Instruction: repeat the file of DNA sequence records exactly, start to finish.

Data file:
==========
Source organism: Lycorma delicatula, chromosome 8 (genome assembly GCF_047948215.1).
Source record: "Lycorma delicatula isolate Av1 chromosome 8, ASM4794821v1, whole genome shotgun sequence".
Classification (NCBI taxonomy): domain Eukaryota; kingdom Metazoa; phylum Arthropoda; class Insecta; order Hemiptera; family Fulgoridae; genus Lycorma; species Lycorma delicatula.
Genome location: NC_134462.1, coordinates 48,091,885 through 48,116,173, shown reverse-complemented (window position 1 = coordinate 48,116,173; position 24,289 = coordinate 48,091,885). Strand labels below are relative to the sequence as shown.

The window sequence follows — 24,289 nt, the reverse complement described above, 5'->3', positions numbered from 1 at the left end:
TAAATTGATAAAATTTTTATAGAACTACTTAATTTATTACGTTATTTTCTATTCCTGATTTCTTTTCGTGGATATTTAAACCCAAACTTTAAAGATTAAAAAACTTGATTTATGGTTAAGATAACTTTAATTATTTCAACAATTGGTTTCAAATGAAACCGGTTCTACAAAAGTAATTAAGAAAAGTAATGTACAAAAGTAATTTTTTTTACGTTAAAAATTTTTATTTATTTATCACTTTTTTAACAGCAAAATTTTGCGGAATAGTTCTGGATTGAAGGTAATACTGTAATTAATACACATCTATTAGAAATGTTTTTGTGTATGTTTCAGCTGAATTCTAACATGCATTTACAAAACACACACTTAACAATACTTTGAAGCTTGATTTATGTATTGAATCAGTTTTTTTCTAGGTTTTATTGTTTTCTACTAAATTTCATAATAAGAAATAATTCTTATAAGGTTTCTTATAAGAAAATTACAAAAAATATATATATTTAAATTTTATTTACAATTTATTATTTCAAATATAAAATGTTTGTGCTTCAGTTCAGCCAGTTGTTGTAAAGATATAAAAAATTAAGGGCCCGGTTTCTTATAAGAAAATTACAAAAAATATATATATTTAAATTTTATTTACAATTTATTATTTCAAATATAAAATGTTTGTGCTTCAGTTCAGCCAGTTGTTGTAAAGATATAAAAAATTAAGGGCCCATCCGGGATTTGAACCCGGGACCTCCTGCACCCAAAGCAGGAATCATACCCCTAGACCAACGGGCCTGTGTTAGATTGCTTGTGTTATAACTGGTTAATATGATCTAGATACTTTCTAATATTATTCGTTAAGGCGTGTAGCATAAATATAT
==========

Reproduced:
Source organism: Lycorma delicatula, chromosome 8 (genome assembly GCF_047948215.1).
Source record: "Lycorma delicatula isolate Av1 chromosome 8, ASM4794821v1, whole genome shotgun sequence".
Classification (NCBI taxonomy): domain Eukaryota; kingdom Metazoa; phylum Arthropoda; class Insecta; order Hemiptera; family Fulgoridae; genus Lycorma; species Lycorma delicatula.
Genome location: NC_134462.1, coordinates 48,091,885 through 48,116,173, shown reverse-complemented (window position 1 = coordinate 48,116,173; position 24,289 = coordinate 48,091,885). Strand labels below are relative to the sequence as shown.

The window sequence follows — 24,289 nt, the reverse complement described above, 5'->3', positions numbered from 1 at the left end:
TAAATTGATAAAATTTTTATAGAACTACTTAATTTATTACGTTATTTTCTATTCCTGATTTCTTTTCGTGGATATTTAAACCCAAACTTTAAAGATTAAAAAACTTGATTTATGGTTAAGATAACTTTAATTATTTCAACAATTGGTTTCAAATGAAACCGGTTCTACAAAAGTAATTAAGAAAAGTAATGTACAAAAGTAATTTTTTTTACGTTAAAAATTTTTATTTATTTATCACTTTTTTAACAGCAAAATTTTGCGGAATAGTTCTGGATTGAAGGTAATACTGTAATTAATACACATCTATTAGAAATGTTTTTGTGTATGTTTCAGCTGAATTCTAACATGCATTTACAAAACACACACTTAACAATACTTTGAAGCTTGATTTATGTATTGAATCAGTTTTTTTCTAGGTTTTATTGTTTTCTACTAAATTTCATAATAAGAAATAATTCTTATAAGGTTTCTTATAAGAAAATTACAAAAAATATATATATTTAAATTTTATTTACAATTTATTATTTCAAATATAAAATGTTTGTGCTTCAGTTCAGCCAGTTGTTGTAAAGATATAAAAAATTAAGGGCCCGGTTTCTTATAAGAAAATTACAAAAAATATATATATTTAAATTTTATTTACAATTTATTATTTCAAATATAAAATGTTTGTGCTTCAGTTCAGCCAGTTGTTGTAAAGATATAAAAAATTAAGGGCCCATCCGGGATTTGAACCCGGGACCTCCTGCACCCAAAGCAGGAATCATACCCCTAGACCAACGGGCCTGTGTTAGATTGCTTGTGTTATAACTGGTTAATATGATCTAGATACTTTCTAATATTATTCGTTAAGGCGTGTAGCATAAATATAT